They ask me which I’d prefer, here or Children’s. I ask Julian.
He says he’d rather just go home. I say, “That ain’t gonna happen,” and vote for Shady Grove.
The Shady Grove staff starts investigating this possibility. There’s a bed available, the doctors have no problem with the idea — but it has to be cleared by Kaiser, unless Julie and I want to pay for the hospital stay out of our own pockets. Which we don’t.
So they call Kaiser, and the ambulance crew waits, the three of them hanging out chatting with me and Julian — well, except the white guy never says much of anything.
Julian is obviously himself again — tired, a bit bleary, but himself.
Did I mention the monitors they had him hooked up to, measuring heart rate, respiration, and blood oxygen? They’d all been normal the whole time, which was reassuring. If the blood ox had been low I’d be worried about brain damage, but the lowest it ever went was 89%. And Julian is certainly sounding undamaged at this point.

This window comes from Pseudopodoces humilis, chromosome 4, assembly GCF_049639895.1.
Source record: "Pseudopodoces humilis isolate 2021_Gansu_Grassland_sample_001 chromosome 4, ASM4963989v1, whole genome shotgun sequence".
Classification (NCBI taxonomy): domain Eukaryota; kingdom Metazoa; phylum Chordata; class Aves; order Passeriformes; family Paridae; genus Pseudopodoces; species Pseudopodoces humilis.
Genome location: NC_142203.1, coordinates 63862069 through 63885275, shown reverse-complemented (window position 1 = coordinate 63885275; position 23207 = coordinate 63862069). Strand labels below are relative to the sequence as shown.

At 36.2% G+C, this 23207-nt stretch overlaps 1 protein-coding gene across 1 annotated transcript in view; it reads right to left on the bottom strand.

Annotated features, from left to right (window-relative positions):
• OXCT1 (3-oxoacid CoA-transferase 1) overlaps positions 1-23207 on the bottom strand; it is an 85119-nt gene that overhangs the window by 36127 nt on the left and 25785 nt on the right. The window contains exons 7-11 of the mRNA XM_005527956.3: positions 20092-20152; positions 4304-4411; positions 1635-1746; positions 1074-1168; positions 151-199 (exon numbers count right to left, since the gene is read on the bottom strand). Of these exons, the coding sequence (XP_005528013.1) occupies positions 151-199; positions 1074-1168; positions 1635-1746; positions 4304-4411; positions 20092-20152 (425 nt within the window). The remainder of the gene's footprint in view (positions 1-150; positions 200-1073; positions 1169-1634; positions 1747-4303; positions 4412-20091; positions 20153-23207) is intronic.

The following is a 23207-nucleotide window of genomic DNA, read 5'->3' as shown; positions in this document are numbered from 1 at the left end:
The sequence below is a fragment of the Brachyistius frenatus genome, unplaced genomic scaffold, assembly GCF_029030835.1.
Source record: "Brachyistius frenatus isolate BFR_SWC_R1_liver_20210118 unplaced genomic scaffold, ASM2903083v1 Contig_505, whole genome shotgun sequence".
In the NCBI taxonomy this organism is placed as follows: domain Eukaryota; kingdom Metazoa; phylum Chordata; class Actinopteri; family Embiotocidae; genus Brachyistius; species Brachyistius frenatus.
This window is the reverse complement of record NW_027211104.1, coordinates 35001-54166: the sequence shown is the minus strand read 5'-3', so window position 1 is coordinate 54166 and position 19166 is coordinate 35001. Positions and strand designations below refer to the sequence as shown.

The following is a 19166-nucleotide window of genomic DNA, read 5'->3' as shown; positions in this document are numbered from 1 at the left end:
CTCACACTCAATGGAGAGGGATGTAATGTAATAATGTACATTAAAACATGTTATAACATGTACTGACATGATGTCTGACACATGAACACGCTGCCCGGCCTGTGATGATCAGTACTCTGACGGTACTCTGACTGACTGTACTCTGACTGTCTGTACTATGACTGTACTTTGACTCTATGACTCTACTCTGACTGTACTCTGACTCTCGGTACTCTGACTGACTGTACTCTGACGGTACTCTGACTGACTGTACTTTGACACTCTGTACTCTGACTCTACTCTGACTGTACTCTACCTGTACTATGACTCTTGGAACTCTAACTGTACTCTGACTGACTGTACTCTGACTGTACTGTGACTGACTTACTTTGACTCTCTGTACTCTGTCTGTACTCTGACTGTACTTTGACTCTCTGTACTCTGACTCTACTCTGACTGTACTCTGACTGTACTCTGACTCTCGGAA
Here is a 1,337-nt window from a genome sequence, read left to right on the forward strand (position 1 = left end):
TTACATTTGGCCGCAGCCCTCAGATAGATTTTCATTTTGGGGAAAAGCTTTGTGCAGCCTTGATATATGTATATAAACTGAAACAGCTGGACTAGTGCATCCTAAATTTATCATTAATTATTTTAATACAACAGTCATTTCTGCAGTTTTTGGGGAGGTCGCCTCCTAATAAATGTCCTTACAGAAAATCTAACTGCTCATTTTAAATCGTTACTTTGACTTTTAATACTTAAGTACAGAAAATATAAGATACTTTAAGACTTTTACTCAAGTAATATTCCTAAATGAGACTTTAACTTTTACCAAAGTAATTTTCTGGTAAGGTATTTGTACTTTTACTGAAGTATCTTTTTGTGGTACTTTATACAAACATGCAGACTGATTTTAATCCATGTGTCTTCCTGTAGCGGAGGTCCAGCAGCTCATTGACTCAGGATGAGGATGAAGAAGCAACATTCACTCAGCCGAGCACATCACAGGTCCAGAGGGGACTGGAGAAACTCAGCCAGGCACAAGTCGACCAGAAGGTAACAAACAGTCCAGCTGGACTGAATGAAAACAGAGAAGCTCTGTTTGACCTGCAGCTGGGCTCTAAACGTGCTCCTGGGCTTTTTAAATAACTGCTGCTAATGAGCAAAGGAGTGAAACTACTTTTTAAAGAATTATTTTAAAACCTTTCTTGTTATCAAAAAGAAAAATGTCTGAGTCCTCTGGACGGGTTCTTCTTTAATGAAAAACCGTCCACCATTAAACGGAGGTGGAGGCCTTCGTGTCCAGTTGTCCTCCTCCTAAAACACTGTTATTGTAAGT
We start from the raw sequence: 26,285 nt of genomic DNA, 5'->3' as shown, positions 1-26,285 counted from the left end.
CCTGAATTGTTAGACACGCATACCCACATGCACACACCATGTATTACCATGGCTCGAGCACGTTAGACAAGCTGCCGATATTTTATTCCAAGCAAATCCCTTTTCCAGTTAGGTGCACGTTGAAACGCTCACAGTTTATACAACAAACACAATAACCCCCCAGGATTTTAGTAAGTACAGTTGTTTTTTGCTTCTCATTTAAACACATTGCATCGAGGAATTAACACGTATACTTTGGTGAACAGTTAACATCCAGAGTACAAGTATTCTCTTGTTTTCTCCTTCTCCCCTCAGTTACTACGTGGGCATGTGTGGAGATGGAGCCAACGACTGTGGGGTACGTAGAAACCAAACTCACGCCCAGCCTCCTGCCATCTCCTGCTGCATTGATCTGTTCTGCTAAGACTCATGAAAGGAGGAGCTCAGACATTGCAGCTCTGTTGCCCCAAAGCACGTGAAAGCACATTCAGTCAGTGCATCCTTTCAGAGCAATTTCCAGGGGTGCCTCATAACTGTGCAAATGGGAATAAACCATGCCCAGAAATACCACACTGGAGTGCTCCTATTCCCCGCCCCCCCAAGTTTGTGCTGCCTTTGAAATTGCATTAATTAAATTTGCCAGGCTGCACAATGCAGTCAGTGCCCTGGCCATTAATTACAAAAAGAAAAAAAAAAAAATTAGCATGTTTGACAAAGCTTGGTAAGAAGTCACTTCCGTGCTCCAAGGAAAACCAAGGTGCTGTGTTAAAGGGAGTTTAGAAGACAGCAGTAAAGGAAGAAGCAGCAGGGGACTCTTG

Anyway, we wait, and eventually Kaiser says they don’t have anyone there who’s going to authorize anything with Shady Grove at midnight on a weekend, so it’s off to Children’s.
The transport crew would like me to ride in the ambulance. I’d like to have some way to get home again, so I decline, but agree to follow them in my car, so as to take care of paperwork at Children’s.
And they load Julian on the stretcher — he’s entirely cooperative, in stark contrast to the earlier attempt at CT — and roll him out, and I go get the car, and we head off toward I-270.
And from there on, it was more tedious than frightening — though I gotta say that an emergency room in a children’s hospital at 1:00 a.m. on a Saturday night is a really depressing place. Julian recovered just fine. They kept him three and a half days, until all his blood work came back at least close to normal; they’d pumped a truly prodigious amount of saline solution through him by then, and he’d missed two of his final exams. He made them up at the end of the week.
This is not an experience I ever want to repeat.